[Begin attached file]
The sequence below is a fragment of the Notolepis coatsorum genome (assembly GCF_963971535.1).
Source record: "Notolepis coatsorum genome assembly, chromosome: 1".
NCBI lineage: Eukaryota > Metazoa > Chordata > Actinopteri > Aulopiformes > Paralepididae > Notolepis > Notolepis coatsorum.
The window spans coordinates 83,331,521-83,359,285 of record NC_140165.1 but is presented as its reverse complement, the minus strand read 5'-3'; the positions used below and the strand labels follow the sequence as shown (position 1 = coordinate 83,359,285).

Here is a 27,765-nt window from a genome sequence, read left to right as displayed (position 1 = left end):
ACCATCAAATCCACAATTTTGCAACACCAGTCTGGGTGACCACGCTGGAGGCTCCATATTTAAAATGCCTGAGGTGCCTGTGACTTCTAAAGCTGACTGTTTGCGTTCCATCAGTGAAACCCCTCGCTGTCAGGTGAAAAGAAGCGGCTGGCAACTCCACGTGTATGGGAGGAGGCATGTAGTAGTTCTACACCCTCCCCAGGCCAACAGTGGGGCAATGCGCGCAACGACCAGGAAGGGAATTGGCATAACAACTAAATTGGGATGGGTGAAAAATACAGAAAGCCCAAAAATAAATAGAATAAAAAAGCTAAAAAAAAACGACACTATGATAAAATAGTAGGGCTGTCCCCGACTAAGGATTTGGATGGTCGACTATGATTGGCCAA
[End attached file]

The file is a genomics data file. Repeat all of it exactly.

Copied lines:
The sequence below is a fragment of the Notolepis coatsorum genome (assembly GCF_963971535.1).
Source record: "Notolepis coatsorum genome assembly, chromosome: 1".
NCBI lineage: Eukaryota > Metazoa > Chordata > Actinopteri > Aulopiformes > Paralepididae > Notolepis > Notolepis coatsorum.
The window spans coordinates 83,331,521-83,359,285 of record NC_140165.1 but is presented as its reverse complement, the minus strand read 5'-3'; the positions used below and the strand labels follow the sequence as shown (position 1 = coordinate 83,359,285).

Here is a 27,765-nt window from a genome sequence, read left to right as displayed (position 1 = left end):
ACCATCAAATCCACAATTTTGCAACACCAGTCTGGGTGACCACGCTGGAGGCTCCATATTTAAAATGCCTGAGGTGCCTGTGACTTCTAAAGCTGACTGTTTGCGTTCCATCAGTGAAACCCCTCGCTGTCAGGTGAAAAGAAGCGGCTGGCAACTCCACGTGTATGGGAGGAGGCATGTAGTAGTTCTACACCCTCCCCAGGCCAACAGTGGGGCAATGCGCGCAACGACCAGGAAGGGAATTGGCATAACAACTAAATTGGGATGGGTGAAAAATACAGAAAGCCCAAAAATAAATAGAATAAAAAAGCTAAAAAAAAACGACACTATGATAAAATAGTAGGGCTGTCCCCGACTAAGGATTTGGATGGTCGACTATGATTGGCCAA